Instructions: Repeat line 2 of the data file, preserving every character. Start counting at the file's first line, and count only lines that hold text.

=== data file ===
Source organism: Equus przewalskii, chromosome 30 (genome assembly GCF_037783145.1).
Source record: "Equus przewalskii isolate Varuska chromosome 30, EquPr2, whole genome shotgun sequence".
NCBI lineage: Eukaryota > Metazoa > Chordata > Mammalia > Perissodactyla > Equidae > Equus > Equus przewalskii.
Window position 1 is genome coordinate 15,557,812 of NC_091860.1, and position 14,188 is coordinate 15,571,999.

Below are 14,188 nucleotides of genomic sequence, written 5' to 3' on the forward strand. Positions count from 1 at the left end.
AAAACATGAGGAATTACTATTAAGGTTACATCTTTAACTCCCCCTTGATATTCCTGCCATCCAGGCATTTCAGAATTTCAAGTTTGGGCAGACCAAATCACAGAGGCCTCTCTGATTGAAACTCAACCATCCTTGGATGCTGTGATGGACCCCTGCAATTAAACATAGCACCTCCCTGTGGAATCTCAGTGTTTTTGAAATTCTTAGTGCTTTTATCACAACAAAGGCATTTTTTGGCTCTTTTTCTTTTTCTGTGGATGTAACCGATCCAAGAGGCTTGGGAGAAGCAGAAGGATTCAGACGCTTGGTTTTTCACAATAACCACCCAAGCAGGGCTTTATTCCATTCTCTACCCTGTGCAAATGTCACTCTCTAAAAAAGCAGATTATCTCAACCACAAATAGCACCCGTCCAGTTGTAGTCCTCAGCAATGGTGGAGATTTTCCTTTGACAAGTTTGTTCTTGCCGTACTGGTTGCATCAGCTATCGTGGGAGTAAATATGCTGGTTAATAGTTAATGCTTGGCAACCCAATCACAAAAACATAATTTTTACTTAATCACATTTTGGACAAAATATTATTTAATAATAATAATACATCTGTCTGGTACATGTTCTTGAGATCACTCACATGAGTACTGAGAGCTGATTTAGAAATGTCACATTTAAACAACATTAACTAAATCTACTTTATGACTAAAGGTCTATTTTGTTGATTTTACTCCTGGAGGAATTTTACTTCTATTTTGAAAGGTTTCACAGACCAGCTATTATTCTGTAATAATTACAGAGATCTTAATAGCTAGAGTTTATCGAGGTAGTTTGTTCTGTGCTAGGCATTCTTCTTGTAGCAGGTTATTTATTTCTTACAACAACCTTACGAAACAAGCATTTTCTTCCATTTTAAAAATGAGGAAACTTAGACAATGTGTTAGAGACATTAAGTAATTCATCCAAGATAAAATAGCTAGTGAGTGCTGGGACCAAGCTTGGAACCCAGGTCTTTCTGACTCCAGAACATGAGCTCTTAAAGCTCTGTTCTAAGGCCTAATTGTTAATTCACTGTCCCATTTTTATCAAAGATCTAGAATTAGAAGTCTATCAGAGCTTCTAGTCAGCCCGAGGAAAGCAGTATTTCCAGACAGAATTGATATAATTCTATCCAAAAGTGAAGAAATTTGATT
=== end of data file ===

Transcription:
Source record: "Equus przewalskii isolate Varuska chromosome 30, EquPr2, whole genome shotgun sequence".